David B.

Ed,

in·duce /ɪnˈdus, -ˈdyus/ –verb (used with object), -duced, -duc·ing. 1. to lead or move by persuasion or influence, as to some action or state of mind: to induce a person to buy a raffle ticket


Like you said before, ypu[sic] might try getting out more. Sitting your butt in front of JA blog won't help with that.

Dido.

Ed

to lead or move by persuasion or influence, as to some action or state of mind: to induce a person to buy a raffle ticket

I may influence a person as to some action or state of mind and yet have no conscious intent as to such. The external appearance of a beautiful woman is itself without any intent on her part often sufficient to influence other persons to various actions or state of mind.

Dido [sic]

di·do
-noun
A mischievous prank or antic; a caper.

Tim J.

Michael, above;

"That's what I didn't say it was done TO induce fear..."

Micheal, earlier;

"For example, George Bush is often considered a terrorist for his regime's EFFORTS, whether intentional or not, TO INDUCE FEAR among the American populace.".

Ed

If my wife bakes a cake to please a king, it may not be her intent to please me or a king but simply descriptive of the cake. Likewise, efforts to induce fear may not be expressive of anyone's intent but simply be descriptive of the efforts themselves in the sense that they, from a historical perspective, led to fear. And it's an effort to breathe, even when it's not anyone's conscious intent to breathe, because it uses energy to do so nonetheless.

Therefore, neither EFFORT nor TO are necessarily indicative of any intent.

Jared

In an effort to keep from getting annoyed by someone's foolish mis-parsing words (rather than simply redacting them), I am going to (intentionally) ignore Ed's posts.

Ed

Liar

Jared

Or perhaps I'm going to unintentionally make that effort.

Hmm.

Ed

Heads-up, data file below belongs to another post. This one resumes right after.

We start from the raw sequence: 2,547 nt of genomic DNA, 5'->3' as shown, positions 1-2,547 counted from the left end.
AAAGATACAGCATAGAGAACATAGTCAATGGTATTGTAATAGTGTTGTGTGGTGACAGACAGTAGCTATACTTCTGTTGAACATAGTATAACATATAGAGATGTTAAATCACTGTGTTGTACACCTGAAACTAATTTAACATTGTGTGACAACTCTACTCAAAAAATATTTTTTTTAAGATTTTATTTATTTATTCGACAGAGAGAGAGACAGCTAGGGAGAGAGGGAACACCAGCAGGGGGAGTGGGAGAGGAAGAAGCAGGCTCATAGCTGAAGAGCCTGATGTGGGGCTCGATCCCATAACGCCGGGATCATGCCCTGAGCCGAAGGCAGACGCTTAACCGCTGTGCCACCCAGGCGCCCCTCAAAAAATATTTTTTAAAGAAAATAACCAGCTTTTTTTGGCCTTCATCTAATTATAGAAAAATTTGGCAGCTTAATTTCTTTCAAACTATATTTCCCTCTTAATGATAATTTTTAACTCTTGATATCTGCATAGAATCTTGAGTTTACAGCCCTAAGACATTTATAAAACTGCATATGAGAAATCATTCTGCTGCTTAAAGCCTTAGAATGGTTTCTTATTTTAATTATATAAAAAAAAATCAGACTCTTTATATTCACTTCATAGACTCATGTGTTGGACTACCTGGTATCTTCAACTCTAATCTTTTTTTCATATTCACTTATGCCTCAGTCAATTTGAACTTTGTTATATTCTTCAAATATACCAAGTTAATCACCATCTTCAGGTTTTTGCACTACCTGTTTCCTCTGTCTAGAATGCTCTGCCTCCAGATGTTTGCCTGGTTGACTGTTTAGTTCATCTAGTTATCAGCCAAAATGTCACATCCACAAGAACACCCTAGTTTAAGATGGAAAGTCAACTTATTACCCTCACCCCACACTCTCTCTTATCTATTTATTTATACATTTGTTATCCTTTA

You just can't control yourself Jared. You're like a puppet.

Better not to post and be thought a fool than to post and remove all doubt.

Ed

Only for those who haven't accepted themselves for what they are. The truth shall set you free.

Mary Kay

Ed, your comments are so politically charged that I'm not going to dignify them with a response.

Are you here for serious discussion on a Catholic topic or are you just trolling the waters?

Ed

When you're ready for a serious discussion, you'll stop being pompous.

Mary Kay

Ah, you're a troll. Thank you for answering my question.

Ed

Like I said, when you're ready for a serious discussion, you'll stop being pompous. Until then, you're just trolling.

Mary Kay

Ed, thank you for illustrating the behavior of a troll so clearly.

I asked you a straightforward question in a pointed but civil manner.

You did not answer my question. Instead you responded with incendiary name calling. Third, you did not take responsibility for not following discussion rules, but attempted to blame someone else.

Contrast that with another poster in recent weeks who came out with an apparently provoking post. I asked him a similar question and he very graciously answered my question and explained where he was coming from.

Notice the difference. He engaged in discussion and you avoided the question. He was civil in his response even while having a different view and you started in with name calling.


Ed

I'm perfectly civil Mary Kay. You simply don't agree with that because you're pompous. In other words, your glasses are tinted.

Mary Kay

How unfortunate that the only response you can make in your first exchange with someone is to repeatedly call them pompous rather than answer the question. You still have not answered the question I asked.

Name calling does not fit in the "perfectly civil" category. Pushing the limits of civility perhaps.

Jared

Because I'm ignoring them, I didn't read someone's posts. However, my wife told me that a very "civil" troll just called me a liar and a puppet.

Hmm.

Well, I guess we do call it the "Civil" War.

Oh well.

"Stop wasting my time with failure child!"

Ed

Mary Kay, just be honest. One minute you say "Thank you for answering my question" and then you say "You did not answer my question" the next. Or you post how you won't "dignify" comments with your own and then object to being described as pompous. Describing you as pompous is not "name calling." Rather, it is an accurate description. You ride up on your high horse and demand to be served. You've been served, now enjoy.

Liars everywhere. Romans 3:4

Mary Kay

Ed, you're right in that I did say that you answered by question. Specifically that question was whether you were interested in discussion or being a troll. By your actions, the answer was troll.

When I said in the later post that you didn't answer my question, I was referring to discussion on a Catholic topic. I had a momentary lapse in the misguided notion that you might actually be interested in a discussion on a Catholic topic.

You said that pompous is not name calling. So the next time you meet someone in business, try calling him or her pompous and see how far you get.